Kay: That they will invest in the characters, and be drawn into an another world, one that will enlighten as well as entertain.
What is the best advice you have ever received, about your writing or life in general?
Kay: My grandmother Maude had this philosophy: Try not to worry about those things over which you have no control. She had a positive outlook and was able to change with the changes for most of her 110 years.

A successful life as an actor or writer depends as much on luck and who you know as talent. To survive, I decided not to worry over lost auditions, not to take rejection personally. I try to accept the changes (like theaters folding, or publishing companies going out of business) and move on, to see life as an improvisation. Go on the journey, I tell myself, see where it leads, and when something right comes along, grab it by the shoulders, and say, Yes. Muster the nerve to try. And keep trying.
Do you have any new projects in the works?
Kay: My sister Jerri Lawrence and I have just revised a second edition of our journalist dad’s book, Maude (1883-1993), a biography/memoir first published in 1996. It will be a paperback printing, with added historical content, twice as many photos, and revisions that Dad wanted to make if Maude ever went into another printing. (Jerri and I had collaborated earlier to finish our Dad’s novel, One Last Dance, winning us an Ohioana Library Award in 2009 for Writing and Editing Excellence.)
Also I discovered recently that my dad saved my letters (25 years’ worth) from those gypsy days when I was traveling around the country. I wrote very detailed ones--phone calls were too expensive and e-mails didn’t exist. Reading them has been a real trip. I’m transcribing them as a social history, a window on the times, and adding photos, newspaper clips, and playbills.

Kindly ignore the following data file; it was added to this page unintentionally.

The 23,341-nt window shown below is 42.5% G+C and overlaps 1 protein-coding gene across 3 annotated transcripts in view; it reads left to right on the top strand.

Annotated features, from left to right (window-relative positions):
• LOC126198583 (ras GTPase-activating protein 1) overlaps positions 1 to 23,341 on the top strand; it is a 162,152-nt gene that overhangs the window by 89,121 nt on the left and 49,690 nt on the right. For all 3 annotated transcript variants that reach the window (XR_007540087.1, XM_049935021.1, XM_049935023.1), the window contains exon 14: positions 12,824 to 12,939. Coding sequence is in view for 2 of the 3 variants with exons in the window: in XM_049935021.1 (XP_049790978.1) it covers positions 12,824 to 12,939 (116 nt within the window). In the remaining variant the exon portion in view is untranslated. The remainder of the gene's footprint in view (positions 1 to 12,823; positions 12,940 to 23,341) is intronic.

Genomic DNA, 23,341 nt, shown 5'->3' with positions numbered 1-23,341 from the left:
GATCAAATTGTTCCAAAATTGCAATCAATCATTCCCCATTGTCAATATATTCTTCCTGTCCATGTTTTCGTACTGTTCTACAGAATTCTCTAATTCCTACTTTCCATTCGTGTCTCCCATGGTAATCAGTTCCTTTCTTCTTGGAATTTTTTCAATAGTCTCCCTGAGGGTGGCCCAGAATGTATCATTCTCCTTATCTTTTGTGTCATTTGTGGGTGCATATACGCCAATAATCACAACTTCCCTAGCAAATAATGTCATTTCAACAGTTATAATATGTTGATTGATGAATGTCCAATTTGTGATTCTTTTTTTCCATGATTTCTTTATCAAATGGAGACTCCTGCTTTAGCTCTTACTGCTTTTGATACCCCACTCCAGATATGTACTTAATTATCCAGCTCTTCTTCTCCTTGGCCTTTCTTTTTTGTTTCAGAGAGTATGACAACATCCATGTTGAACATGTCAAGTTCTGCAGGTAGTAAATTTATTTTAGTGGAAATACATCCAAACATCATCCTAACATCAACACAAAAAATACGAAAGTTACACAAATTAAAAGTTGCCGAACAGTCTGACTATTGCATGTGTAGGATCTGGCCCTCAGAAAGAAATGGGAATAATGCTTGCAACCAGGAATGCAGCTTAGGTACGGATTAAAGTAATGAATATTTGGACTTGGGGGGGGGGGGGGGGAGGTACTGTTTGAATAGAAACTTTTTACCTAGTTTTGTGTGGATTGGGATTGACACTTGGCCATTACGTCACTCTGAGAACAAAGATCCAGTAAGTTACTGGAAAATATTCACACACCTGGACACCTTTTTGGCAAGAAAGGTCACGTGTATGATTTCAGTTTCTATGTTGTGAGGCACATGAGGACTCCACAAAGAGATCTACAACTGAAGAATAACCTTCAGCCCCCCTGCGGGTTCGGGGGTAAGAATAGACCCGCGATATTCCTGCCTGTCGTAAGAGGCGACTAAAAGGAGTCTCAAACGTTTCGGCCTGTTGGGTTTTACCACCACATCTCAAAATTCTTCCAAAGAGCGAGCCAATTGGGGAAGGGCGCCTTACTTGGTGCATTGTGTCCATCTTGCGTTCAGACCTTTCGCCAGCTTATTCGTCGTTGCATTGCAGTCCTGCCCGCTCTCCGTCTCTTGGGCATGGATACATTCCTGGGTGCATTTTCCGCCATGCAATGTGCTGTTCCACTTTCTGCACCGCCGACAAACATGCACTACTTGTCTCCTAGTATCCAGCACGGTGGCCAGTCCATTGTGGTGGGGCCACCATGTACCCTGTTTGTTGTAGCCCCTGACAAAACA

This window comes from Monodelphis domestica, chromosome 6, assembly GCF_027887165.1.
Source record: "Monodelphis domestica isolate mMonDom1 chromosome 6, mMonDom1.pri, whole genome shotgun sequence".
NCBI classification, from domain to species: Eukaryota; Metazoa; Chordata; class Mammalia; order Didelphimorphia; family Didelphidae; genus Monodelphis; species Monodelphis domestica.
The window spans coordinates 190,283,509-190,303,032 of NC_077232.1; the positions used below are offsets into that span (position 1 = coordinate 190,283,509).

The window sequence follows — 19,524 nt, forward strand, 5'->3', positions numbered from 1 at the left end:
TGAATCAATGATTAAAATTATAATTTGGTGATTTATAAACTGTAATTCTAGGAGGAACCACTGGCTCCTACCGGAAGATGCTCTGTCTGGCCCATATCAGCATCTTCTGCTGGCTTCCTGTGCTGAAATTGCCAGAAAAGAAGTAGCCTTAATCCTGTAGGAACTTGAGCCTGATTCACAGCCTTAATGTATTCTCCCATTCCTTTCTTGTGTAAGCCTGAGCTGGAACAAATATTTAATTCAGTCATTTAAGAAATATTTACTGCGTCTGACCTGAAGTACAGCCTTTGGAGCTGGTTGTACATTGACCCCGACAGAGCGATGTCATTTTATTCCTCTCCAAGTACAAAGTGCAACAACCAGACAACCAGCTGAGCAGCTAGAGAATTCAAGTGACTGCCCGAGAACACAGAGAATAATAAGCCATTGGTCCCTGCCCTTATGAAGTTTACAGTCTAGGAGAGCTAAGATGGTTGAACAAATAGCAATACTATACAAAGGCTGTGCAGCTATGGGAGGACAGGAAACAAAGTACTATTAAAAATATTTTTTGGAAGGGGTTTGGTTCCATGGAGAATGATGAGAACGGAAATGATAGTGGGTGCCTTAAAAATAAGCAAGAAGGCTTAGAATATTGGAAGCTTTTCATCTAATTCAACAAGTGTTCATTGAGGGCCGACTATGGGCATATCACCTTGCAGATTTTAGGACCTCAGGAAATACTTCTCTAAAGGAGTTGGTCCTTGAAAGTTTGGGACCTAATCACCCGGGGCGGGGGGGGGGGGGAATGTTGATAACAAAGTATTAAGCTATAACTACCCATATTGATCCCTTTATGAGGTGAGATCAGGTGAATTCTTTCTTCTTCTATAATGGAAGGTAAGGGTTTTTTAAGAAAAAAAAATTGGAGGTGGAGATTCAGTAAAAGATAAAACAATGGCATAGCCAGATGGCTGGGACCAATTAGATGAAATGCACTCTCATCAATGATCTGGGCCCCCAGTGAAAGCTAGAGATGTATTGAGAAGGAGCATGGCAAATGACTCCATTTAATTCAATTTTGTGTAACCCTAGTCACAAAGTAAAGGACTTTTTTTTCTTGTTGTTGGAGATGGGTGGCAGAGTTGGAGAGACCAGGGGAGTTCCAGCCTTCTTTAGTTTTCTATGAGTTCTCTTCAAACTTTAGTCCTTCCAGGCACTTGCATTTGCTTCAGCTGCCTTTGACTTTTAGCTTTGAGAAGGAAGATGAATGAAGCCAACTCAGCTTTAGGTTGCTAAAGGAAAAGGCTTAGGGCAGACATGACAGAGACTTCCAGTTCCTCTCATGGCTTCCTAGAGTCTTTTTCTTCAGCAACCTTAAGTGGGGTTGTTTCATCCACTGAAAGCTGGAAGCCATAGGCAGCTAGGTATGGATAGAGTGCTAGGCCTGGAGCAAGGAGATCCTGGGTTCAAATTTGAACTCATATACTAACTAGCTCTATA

Another project is preserving Jack O’Connell’s legacy as an independent filmmaker. I worked on two films with him, but he made a total of five, each emblematic of its time. His partner Britta and I have digitized and transferred everything to hard drives.

Anthology Film Archives, in Manhattan, has collected his reels of celluloid film for future generations to know how movies were made before the digital world existed. We have built a website to honor Jack, an overlooked pioneer of independent cinema, who spent 10 years as a Mad Man (as in “Mad Men”) and traveled to Italy to learn filmmaking with Federico Fellini (on La Dolce Vita) and Michelangelo Antonioni (on L’Avventura). Revolution, his iconic counter-culture documentary shot among the hippies in 1967 San Francisco, features music by the Steve Miller Band, Mother Earth, and Quicksilver Messenger.
Published 2017-03-02.
Smashwords Interviews are created by the profiled author, publisher or reader.

Books by This Author

The Matryoshka Murders
Price: $9.99 USD. Words: 135,090. Language: English. Published: April 16, 2015 by Calliope Press. Categories: Fiction » Thriller & suspense » Crime thriller
Gutsy Kate Hennessey is filming a documentary that targets the harsh choices faced by women in Russia. But killers soon target Kate, and each harrowing escape draws her deeper into the nested plots that threaten. Readers will cheer as she and her Russian friends struggle through the political chaos of Russia—and America—in 1991. "This is a beautifully written, soulful thriller." S. Elghanayan
Butcher of Dreams
Price: $5.99 USD. Words: 171,530. Language: English. Published: August 11, 2010 by Calliope Press. Categories: Fiction » Mystery & detective » Women Sleuths, Fiction » Mystery & detective » General
(5.00 from 1 review)
After a ritual Aztec mask is stolen during a cast party, actress Lee Fairchild finds her world ripped apart by the attentions of something invasive and elemental. An actor is stabbed; an actress is poisoned. Events culminate in ritual murder. Over all hovers the Mexican mask and the shadowy figure who controls it. Lee must fight a madman to save her theater and herself.
One Last Dance: It's Never Too Late to Fall in Love
Price: $9.99 USD. Words: 140,130. Language: English. Published: June 18, 2010 by Calliope Press. Categories: Fiction » Romance » Adult, Fiction » Romance » Contemporary
After a disastrous first meeting, Morgan, 89, moves in with Dixie, age 79, strictly a business arrangement, both maintain. But Morgan has more frivolous pursuits in mind. When a troubled grandson collides with the daring course set by the lovers, not only does he save their lives, but he brings Dixie and Morgan the love and pride they’d lost decades before with the loss of their children.